Sports betting is one of the oldest pastimes known to human civilisation, and in some nations, sports betting goes way back. In the UK and Ireland, for example, there has been betting on sport for centuries and modern operators like William Hill Ireland are working in an industry that has a proud tradition and association with long-established sports like horse racing and hurling.
Tradition only takes you so far, however, and like everything else in the internet age, sports betting has evolved. The data revolution means that bookmakers are able to use a vast range of statistical information to inform their betting markets, and bettors are having to respond. So, how can you employ data and statistics to create your sports betting strategy?
Sports Data and Statistics
The success of the ‘Moneyball’ approach in baseball, in which players were traded and strategies formulated based on statistical analysis, grabbed the attention of sports fans all over the world, and now most high-level sports teams employ statistical analysts to inform their decisions. Much of the data they use, however, is also available to sports bettors and some have been using it to develop systems and strategies to help improve their betting success rate.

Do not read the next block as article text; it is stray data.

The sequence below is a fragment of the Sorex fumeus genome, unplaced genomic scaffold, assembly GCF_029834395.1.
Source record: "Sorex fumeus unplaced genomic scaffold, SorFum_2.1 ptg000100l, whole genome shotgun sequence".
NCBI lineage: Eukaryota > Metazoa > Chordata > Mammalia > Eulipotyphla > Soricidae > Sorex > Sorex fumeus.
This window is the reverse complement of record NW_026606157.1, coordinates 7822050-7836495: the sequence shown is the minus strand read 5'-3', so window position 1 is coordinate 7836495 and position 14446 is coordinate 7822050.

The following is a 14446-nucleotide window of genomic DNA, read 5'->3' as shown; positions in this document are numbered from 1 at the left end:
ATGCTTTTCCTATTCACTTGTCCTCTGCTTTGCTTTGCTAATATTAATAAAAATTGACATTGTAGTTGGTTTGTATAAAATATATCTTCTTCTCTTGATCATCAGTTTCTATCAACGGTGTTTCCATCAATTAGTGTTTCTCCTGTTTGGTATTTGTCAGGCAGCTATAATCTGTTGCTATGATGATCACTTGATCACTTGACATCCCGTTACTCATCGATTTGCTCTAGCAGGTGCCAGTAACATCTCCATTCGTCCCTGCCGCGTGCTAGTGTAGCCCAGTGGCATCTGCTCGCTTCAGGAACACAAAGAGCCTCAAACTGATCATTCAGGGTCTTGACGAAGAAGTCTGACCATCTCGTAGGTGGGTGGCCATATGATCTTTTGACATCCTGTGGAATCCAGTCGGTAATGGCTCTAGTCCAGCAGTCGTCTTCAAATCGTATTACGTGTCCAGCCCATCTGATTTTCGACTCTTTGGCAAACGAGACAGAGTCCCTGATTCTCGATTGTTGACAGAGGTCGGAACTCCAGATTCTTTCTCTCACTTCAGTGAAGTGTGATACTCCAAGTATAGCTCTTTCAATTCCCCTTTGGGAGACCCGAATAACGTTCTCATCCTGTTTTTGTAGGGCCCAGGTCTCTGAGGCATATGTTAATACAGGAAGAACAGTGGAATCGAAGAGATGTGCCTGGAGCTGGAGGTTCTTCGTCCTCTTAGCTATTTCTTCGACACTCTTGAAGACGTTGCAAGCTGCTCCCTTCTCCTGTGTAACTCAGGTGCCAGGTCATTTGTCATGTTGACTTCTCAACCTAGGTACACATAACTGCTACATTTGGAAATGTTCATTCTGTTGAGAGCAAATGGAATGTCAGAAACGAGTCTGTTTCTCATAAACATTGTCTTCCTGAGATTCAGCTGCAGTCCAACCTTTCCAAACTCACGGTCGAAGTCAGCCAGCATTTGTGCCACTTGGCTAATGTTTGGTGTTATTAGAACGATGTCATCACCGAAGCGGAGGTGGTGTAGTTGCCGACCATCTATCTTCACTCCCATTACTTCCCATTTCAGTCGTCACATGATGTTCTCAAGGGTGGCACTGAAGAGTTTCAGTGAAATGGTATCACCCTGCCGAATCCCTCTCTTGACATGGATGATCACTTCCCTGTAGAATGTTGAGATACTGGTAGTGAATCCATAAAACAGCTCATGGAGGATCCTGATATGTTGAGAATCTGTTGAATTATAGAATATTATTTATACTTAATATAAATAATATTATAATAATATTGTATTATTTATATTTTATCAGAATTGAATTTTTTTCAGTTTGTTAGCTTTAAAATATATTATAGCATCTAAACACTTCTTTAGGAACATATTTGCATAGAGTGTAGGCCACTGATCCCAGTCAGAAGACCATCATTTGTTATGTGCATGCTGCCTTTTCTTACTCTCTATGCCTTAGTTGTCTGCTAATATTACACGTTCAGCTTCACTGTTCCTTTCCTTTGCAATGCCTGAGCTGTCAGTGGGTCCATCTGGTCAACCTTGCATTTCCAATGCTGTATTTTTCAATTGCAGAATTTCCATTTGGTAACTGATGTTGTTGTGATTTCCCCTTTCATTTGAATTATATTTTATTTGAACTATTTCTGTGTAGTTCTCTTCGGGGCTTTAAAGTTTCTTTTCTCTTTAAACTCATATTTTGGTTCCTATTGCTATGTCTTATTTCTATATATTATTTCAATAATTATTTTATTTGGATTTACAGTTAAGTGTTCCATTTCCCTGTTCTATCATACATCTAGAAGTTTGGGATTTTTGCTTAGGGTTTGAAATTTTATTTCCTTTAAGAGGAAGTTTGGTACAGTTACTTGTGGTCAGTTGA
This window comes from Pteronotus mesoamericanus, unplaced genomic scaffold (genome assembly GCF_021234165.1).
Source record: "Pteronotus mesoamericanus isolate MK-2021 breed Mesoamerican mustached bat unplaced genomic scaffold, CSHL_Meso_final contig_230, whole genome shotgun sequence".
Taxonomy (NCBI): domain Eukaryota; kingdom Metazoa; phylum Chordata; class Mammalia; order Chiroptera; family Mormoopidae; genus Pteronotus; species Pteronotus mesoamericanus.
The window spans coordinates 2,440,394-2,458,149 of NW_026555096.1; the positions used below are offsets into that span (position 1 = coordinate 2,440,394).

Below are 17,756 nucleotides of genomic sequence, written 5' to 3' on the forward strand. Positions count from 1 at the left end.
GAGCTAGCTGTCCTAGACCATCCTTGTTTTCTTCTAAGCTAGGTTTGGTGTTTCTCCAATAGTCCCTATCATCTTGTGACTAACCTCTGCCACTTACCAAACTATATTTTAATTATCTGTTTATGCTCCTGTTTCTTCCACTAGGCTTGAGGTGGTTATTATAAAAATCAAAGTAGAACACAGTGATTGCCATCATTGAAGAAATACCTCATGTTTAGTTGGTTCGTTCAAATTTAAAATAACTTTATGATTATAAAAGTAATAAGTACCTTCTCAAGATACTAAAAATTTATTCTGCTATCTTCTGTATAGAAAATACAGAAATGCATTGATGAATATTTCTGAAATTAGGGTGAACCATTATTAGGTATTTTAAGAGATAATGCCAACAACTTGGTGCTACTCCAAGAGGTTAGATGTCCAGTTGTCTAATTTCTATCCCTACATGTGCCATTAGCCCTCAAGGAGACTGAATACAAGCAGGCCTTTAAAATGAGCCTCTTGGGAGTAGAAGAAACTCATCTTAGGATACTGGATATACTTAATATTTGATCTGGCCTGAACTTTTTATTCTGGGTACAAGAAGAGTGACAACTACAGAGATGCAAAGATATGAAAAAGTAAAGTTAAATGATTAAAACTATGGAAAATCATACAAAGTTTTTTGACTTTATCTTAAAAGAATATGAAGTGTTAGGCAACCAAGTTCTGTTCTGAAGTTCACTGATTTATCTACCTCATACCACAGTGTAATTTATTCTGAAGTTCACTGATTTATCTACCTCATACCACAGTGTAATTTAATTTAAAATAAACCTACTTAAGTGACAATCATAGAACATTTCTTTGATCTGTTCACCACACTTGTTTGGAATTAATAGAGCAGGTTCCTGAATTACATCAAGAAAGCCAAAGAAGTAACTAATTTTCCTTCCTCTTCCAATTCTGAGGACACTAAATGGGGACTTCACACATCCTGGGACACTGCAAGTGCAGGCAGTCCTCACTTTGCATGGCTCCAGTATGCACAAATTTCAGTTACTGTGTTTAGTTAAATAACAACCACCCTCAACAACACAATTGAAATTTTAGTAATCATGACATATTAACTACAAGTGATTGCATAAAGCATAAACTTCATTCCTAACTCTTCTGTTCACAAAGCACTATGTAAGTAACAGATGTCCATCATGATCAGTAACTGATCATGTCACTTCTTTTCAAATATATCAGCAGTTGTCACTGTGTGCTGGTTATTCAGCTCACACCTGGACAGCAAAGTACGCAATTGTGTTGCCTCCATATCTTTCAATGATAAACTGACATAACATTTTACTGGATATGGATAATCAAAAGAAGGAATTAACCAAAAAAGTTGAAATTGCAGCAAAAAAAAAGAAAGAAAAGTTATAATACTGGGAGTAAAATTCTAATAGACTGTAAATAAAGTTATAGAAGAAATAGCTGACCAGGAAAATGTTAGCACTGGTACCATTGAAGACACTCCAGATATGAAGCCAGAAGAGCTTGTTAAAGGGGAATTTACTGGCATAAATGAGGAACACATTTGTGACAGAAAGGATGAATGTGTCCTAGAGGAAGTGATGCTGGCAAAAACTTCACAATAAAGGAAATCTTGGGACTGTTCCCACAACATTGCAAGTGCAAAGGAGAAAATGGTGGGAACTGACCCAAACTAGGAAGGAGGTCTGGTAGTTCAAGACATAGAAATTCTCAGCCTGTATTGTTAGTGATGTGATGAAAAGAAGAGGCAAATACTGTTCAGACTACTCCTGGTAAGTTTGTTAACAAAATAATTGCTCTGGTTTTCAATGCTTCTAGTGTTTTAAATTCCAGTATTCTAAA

Some sports bettors use data to create systems, that is, complete betting algorithms that do not require human judgement once they have been set up. The most sophisticated of these can involve dozens of people working on data entry and significant computing power, but many simpler systems can be found simply by analysing the data, using this approach:
· Develop a theory by analysing the results of one set of data
· Test that theory on a second set of data
The theory can be something as simple as always betting against football teams that have played a Champions League game within the previous three days, and by testing the profitability of a system against a fresh set of data, you will be able to establish whether it is successful.
Analysing your Betting
You can also use statistics to analyse your own betting. As long as you keep records of your bets, you can analyse these at regular periods to identify areas where you have most success and the types of bets that are not profitable for you. Even doing this once a month can make a big difference to your overall success rate and profitability.
The widespread availability of data means that it is possible for sports bettors to construct their own ratings. Ratings rarely bring success on their own when used blindly, but they can inform and support your overall betting, and if you build your ratings on factors that others don’t fully consider, they can give you a strong edge and a starting point when considering a bet on a sports event.
Ratings can be simple or complicated, like the ELO rating system used in chess, and there is a wealth of advice available online to enable you to hone your own rating system and to help you choose which factors to focus on and how to combine them.
Statistics are an inevitable part of sports betting in the 2020s, but you don’t need to be a maths genius to use them. By harnessing the power of data to your needs, you can improve your sports betting, and increase your chances of making a profit, or at least, limiting your losses.